Loose or Lose?

by Craig Shrives

Loose or Lose?

What is the difference between "loose" and "lose"?

"Loose" means not tight or free from constraint. For example:
  • loose trousers, loose shirt, loose lips
"To lose" means:

(1) To fail to keep.
  • I will lose weight but also my hair.)
(2) To fail to win.
  • I'm expected to lose this match.)
(3) To fail to make or keep money.
  • I will lose a fortune.
loose or lose?

More about "Loose" and "Lose"

The confusion over "loose" and "lose" is due to the lack of consistency in pronouncing words that end "oose" and "ose."

For example, loose (LOOSS) rhymes with noose (NOOSS) but not choose (CHOOZ).

More about "Lose" and More Examples

The word "lose" rhymes with snooze. It has the following meaning:

(1) Fail to keep (either physically or in an abstract sense), to misplace, fail to make money in a business:
  • If I lose my glasses once more this week, I am going to glue them to my head.
  • Terry had already lost one family member to the cult. He did not want to lose another.
  • The surveillance team is likely to lose the target when he enters the park.
  • "Here, geezer, if you don't shift those clock radios, I'll lose 300 sovs."
  • (UK slang: "shift" = sell / "sovs" = sovereigns = pounds)
(2) Fail to win:
  • Back in 2002, our pub landlord bet £10,000 on Brazil to lose against Germany in the World Cup final.
  • If you do not train during the week, you will lose on Saturday.

More about "Loose" and More Examples

"Loose," which rhymes with moose, is an adjective meaning "not tight," "not dense," or "free from constraint." Less commonly, it can be used as a verb meaning "to unleash" (e.g., to loose plagues upon humanity).

Examples:
  • Watch your footing on this loose gravel.
  • (Here, "loose" means "not dense" or "not compact.")
  • You are advised to wear a lightweight shirt that is lose fitting. This is important to allow air circulation.
  • (This should be "loose fitting.")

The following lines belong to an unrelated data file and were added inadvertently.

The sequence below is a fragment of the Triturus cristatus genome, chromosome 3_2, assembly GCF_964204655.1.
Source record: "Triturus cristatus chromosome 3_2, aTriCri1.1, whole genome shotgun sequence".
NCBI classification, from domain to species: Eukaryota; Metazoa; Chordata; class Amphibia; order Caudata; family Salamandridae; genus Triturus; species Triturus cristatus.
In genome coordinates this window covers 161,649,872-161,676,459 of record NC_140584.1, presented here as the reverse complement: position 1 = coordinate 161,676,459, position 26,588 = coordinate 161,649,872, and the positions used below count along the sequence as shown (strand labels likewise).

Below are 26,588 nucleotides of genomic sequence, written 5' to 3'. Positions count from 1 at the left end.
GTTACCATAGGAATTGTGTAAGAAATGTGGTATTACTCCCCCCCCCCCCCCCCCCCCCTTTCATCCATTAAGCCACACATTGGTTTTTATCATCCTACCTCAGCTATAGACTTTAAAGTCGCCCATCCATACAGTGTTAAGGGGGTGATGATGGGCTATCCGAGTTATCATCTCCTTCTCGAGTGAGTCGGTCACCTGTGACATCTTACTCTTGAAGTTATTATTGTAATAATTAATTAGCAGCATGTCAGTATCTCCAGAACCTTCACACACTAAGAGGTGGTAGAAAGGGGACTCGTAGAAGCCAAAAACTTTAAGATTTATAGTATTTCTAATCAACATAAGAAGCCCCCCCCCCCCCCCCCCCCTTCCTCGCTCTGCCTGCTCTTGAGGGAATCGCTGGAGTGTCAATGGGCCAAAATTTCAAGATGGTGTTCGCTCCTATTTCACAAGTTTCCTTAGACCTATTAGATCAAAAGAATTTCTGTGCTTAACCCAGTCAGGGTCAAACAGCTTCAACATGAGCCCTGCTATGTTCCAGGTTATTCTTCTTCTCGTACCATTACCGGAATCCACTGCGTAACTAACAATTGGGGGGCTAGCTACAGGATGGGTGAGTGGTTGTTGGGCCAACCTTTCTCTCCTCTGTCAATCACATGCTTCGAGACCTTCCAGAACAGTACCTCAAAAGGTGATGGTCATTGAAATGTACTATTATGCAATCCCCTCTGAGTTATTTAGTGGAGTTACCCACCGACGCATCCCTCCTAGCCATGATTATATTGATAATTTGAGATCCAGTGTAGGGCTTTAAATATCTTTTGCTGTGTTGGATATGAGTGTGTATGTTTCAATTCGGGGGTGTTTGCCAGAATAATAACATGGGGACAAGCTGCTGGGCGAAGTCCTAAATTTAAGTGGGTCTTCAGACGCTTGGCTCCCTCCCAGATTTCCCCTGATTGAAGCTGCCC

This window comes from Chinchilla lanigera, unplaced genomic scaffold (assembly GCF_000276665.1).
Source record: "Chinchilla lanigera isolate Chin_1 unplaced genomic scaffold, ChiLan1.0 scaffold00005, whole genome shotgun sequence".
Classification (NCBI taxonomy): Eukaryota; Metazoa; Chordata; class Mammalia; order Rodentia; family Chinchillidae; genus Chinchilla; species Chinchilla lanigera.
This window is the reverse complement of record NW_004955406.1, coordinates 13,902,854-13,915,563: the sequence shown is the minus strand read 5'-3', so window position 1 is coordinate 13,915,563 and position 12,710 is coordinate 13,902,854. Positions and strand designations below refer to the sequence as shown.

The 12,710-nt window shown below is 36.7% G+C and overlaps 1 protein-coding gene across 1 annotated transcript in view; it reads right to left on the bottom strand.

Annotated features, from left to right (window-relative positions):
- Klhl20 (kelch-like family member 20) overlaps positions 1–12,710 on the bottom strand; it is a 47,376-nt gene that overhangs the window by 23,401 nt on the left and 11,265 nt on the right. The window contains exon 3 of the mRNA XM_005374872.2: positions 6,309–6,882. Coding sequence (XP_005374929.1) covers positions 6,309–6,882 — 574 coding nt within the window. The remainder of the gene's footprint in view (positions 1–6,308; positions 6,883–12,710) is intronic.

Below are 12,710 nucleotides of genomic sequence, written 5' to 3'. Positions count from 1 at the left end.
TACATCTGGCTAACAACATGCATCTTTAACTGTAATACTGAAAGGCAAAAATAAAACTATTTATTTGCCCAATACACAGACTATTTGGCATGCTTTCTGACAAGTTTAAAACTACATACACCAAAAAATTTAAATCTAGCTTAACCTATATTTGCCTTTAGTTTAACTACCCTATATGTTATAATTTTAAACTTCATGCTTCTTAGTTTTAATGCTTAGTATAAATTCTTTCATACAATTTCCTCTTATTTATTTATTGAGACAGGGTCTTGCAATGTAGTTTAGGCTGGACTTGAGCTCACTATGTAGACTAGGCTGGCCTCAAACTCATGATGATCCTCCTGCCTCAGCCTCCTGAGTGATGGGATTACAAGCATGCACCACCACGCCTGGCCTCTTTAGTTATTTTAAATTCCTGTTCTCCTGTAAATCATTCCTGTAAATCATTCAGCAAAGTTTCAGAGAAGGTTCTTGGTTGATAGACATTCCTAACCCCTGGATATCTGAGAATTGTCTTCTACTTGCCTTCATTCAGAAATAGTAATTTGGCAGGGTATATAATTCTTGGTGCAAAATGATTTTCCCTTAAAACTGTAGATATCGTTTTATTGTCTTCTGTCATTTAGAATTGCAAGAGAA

• There is a dangerous dog loose on the street.
  • (Here, "loose" means "free from constraint.")
There's a Moose Loose!

People make mistakes with "loose" and "lose" because of the confusion over pronunciation. If you remember that "loose" rhymes with "moose," you will eliminate this error.


moose on the loose

Common Terms with "Loose" and "Lose"

Here are some common terms with "loose" and "lose":

Terms with "lose":
  • lose a game
  • lose belly fat
  • lose hope
  • lose hair
  • lose your mind
  • lose weight
  • lose yourself
Terms with "loose":
  • loose ends
  • loose dress
  • loose fitting
  • loose cannon
  • loose stool
  • loose perm
Interactive Exercise
Here are three randomly selected questions from a larger exercise, which can be edited, printed to create an exercise worksheet, or sent via email to friends or students.

See Also

adverse or averse? affect or effect? appraise or apprise? avenge or revenge? bare or bear? complement or compliment? dependant or dependent? discreet or discrete? disinterested or uninterested? e.g. or i.e.? envy or jealousy? imply or infer? its or it's? material or materiel? poisonous or venomous? practice or practise? principal or principle? tenant or tenet? who's or whose? What are adjectives? What are verbs? List of easily confused words